Today, legislative compliance may be the most important benefit that a T&A solution can deliver for some employers. This is especially true in “White Collar” businesses such as financial institutions, insurance companies, and other organizations with a lot of office staff. In the past, these organizations shied away from T&A systems because of the association with time clocks. Theirs was not a clocking culture. But today’s solutions offer many alternatives to time clocks, allowing a T&A solution to automate the time and attendance process for all employees in all corporate cultures. In regard to compliance, if you were to search the internet for Class Action Over Time Lawsuits, then add a letter in front of it like “A”, you will start finding very familiar names of companies that thought they were 100% compliant and then lost their multi-million dollar lawsuits. Companies like AT&T, Bank of America, CVS, Deloitte, Farmers Insurance, PWC, and Wells Fargo.

Compliance with government rules and regulations is an international issue. In the United Stated the rules are defined by the FLSA (Fair Labor Standards Act), in Canada it’s the ESA (Employment Standards Act), and in Europe it’s the WTD (Working Time Directive). However, compliance is not limited to large industrialized nations. I attended the Global Credit Union Conference last year in Ottawa. I found it interesting speaking about compliance issues with employers from Kenya, Ghana, Barbados, Tonga, and many other small nations around the world. Wherever you have employees, you have compliance issues to take into account.

One reason I often hear from some companies for not having an automated T&A system in place, is because it didn’t make the budget cut this year, again. Most T&A solutions still deliver the cost savings of replacing manual processes involved with time sheets or cards. Generally these solutions will pay for themselves in less than a year. For those employers that feel their manual system is adequate, they need to ask themselves what is the potential cost of not being compliant. The answer is it can be millions. I doubt if that number is anywhere in their annual budget. Why would any organization leave themselves open to the expense and negative publicity generated by not being compliant, especially when the solution will pay for itself in months?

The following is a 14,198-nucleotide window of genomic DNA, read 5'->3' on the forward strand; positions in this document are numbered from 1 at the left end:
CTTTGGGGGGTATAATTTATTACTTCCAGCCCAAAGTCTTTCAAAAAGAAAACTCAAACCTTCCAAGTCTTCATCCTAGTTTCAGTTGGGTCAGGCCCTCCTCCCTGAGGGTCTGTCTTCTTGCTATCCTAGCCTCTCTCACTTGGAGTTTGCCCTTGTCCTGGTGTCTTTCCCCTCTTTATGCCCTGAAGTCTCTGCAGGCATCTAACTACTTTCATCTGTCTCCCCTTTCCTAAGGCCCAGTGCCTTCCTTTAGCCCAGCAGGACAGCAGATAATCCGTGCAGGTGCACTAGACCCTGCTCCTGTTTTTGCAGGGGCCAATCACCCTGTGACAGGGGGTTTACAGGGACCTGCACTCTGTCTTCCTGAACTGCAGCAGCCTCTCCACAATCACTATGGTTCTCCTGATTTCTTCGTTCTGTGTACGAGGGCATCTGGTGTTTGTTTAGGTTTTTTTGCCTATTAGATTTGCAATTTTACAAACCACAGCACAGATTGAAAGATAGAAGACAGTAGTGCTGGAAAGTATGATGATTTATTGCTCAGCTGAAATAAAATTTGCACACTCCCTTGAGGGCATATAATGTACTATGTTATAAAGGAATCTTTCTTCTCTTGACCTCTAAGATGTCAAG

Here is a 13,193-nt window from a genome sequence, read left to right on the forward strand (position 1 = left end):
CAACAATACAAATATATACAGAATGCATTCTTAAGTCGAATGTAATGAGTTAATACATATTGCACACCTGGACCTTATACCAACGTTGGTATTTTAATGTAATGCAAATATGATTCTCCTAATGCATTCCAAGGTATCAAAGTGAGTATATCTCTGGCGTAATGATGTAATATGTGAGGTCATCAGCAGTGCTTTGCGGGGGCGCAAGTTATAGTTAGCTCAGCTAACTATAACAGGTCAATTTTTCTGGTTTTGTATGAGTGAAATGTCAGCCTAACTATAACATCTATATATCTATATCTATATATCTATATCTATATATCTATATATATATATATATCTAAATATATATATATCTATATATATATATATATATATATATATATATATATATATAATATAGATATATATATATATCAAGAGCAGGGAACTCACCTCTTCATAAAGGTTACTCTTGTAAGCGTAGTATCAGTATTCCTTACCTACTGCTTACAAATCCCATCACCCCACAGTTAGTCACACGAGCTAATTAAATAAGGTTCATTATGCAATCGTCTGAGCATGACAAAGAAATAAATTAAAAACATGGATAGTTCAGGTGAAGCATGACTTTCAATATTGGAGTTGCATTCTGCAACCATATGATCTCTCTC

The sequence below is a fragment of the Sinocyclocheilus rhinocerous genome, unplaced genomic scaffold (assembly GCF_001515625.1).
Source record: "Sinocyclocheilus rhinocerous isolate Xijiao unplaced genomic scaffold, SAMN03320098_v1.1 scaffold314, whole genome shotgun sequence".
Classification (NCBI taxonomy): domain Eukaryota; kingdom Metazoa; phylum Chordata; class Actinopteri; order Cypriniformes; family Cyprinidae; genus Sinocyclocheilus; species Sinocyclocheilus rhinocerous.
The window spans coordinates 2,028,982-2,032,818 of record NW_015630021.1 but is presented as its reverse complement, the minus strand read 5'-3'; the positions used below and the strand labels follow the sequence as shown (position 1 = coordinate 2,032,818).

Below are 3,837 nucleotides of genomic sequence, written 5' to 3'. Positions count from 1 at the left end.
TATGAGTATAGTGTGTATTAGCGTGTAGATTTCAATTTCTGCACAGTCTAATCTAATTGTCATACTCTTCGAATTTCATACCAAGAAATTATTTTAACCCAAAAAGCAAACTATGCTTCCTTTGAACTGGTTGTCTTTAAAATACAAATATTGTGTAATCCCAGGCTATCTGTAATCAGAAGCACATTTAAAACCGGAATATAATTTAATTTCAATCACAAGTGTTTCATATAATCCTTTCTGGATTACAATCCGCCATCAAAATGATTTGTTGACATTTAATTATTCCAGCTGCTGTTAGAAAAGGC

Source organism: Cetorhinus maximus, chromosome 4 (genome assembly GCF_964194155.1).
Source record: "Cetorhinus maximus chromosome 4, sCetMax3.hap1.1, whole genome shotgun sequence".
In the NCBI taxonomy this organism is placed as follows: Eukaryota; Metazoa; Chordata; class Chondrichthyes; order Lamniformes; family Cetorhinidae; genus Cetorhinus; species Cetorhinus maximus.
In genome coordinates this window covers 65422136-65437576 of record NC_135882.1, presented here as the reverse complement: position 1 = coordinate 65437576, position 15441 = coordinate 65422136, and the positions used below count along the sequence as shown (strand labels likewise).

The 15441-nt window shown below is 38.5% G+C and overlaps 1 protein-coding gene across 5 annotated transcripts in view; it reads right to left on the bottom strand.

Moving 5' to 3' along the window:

Topics: Time & Attendance, Workforce Solutions, Compliance

John Lewis to pay £40m for not implementing Working Time Regulations

Posted by Mairead Walsh on Thu, Aug 29, 2013

John Lewis are to spend £40m to compensate staff who were accidentally underpaid for working Sundays and Bank Holidays during the past seven years.They will make a one-off payment to staff reflecting the amount due dated back to 2006.

Following a  review of their Partnership's holiday pay policy it became clear that Partners who receive certain additions to pay, such as premiums for working on Sunday or bank holidays, had not been paid correctly under the Working Time Regulations legislation. The Partnership Board therefore decided to make one-off additional payments to those affected.

Retail Industry

About 69,000 employees from its department stores and Waitrose supermarkets are set to receive individual payments ranging from a few pounds to about £4,000, accounting for more than 80 per cent of its 85,000 workforce.The cost to the Partnership of these repayments and associated expenses will be around £40 million. This one-off cost will be reported in their half-year results in September. However, it will not be deducted from this year's Partnership Bonus pool. They expect future pensions liabilities to increase by approximately £7m as a result.

Tracey Killen, Director of Personnel, had this to say:

“As soon as we established that we were not implementing the Working Time Regulations correctly, we worked quickly to make the repayments to our Partners in a way that is both fair and responsible.”

The John Lewis Partnership operates 39 John Lewis stores across the UK as well as 295 Waitrose shops and has annual gross sales of more than £9.5 billion.

I think this story reflects just how challenging implementing working time regulations and ensuring compliance can be even for some of the most respected and admired large organisations.

It also highlights just how high the costs can be - in this case a whopping £40 million. Not great PR either. We are still amazed, when we come across companies using manual systems to track this type of critical information. With automated Time and Attendance solutions, monitoring WTD compliance couldn’t be easier. We work with all sorts of companies some using our “Honour Based Attendance Tracking”, designed specifically for organisations where the culture is not to clock, and others our simple “Web Based In & Out clocks”.  

You can get more about the working time directive and our automated solutions here  



Topics: Time & Attendance, Compliance, Working Time Directive